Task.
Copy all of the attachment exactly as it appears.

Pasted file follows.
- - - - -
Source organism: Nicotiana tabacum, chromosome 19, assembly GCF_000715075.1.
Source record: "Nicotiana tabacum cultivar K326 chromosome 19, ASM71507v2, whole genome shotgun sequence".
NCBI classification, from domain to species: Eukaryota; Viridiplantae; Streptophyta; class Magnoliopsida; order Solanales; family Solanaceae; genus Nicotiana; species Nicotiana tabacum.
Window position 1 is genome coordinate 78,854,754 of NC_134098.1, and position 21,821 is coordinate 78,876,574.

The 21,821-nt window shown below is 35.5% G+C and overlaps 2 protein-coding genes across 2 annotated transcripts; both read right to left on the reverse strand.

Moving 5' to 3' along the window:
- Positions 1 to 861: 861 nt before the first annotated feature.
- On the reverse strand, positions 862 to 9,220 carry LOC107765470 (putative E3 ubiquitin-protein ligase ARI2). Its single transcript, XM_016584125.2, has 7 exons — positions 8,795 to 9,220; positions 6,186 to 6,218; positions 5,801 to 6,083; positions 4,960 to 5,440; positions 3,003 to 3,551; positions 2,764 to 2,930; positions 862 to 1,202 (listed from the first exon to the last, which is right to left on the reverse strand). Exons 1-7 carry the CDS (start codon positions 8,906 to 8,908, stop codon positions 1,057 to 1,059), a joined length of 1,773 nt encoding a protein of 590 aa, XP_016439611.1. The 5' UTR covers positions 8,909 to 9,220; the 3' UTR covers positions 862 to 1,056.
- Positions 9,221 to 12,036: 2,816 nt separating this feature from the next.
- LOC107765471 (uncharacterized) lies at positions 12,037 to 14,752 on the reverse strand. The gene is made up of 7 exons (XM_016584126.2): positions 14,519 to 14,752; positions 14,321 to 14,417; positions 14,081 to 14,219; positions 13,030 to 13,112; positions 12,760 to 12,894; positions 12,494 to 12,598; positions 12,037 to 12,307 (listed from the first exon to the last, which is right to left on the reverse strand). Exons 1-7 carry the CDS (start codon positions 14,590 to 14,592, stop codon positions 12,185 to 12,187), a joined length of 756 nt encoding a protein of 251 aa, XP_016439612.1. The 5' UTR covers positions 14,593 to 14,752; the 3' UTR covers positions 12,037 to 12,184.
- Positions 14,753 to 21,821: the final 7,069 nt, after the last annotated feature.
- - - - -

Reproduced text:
Source organism: Nicotiana tabacum, chromosome 19, assembly GCF_000715075.1.
Source record: "Nicotiana tabacum cultivar K326 chromosome 19, ASM71507v2, whole genome shotgun sequence".
NCBI classification, from domain to species: Eukaryota; Viridiplantae; Streptophyta; class Magnoliopsida; order Solanales; family Solanaceae; genus Nicotiana; species Nicotiana tabacum.
Window position 1 is genome coordinate 78,854,754 of NC_134098.1, and position 21,821 is coordinate 78,876,574.

The 21,821-nt window shown below is 35.5% G+C and overlaps 2 protein-coding genes across 2 annotated transcripts; both read right to left on the reverse strand.

Moving 5' to 3' along the window:
- Positions 1 to 861: 861 nt before the first annotated feature.
- On the reverse strand, positions 862 to 9,220 carry LOC107765470 (putative E3 ubiquitin-protein ligase ARI2). Its single transcript, XM_016584125.2, has 7 exons — positions 8,795 to 9,220; positions 6,186 to 6,218; positions 5,801 to 6,083; positions 4,960 to 5,440; positions 3,003 to 3,551; positions 2,764 to 2,930; positions 862 to 1,202 (listed from the first exon to the last, which is right to left on the reverse strand). Exons 1-7 carry the CDS (start codon positions 8,906 to 8,908, stop codon positions 1,057 to 1,059), a joined length of 1,773 nt encoding a protein of 590 aa, XP_016439611.1. The 5' UTR covers positions 8,909 to 9,220; the 3' UTR covers positions 862 to 1,056.
- Positions 9,221 to 12,036: 2,816 nt separating this feature from the next.
- LOC107765471 (uncharacterized) lies at positions 12,037 to 14,752 on the reverse strand. The gene is made up of 7 exons (XM_016584126.2): positions 14,519 to 14,752; positions 14,321 to 14,417; positions 14,081 to 14,219; positions 13,030 to 13,112; positions 12,760 to 12,894; positions 12,494 to 12,598; positions 12,037 to 12,307 (listed from the first exon to the last, which is right to left on the reverse strand). Exons 1-7 carry the CDS (start codon positions 14,590 to 14,592, stop codon positions 12,185 to 12,187), a joined length of 756 nt encoding a protein of 251 aa, XP_016439612.1. The 5' UTR covers positions 14,593 to 14,752; the 3' UTR covers positions 12,037 to 12,184.
- Positions 14,753 to 21,821: the final 7,069 nt, after the last annotated feature.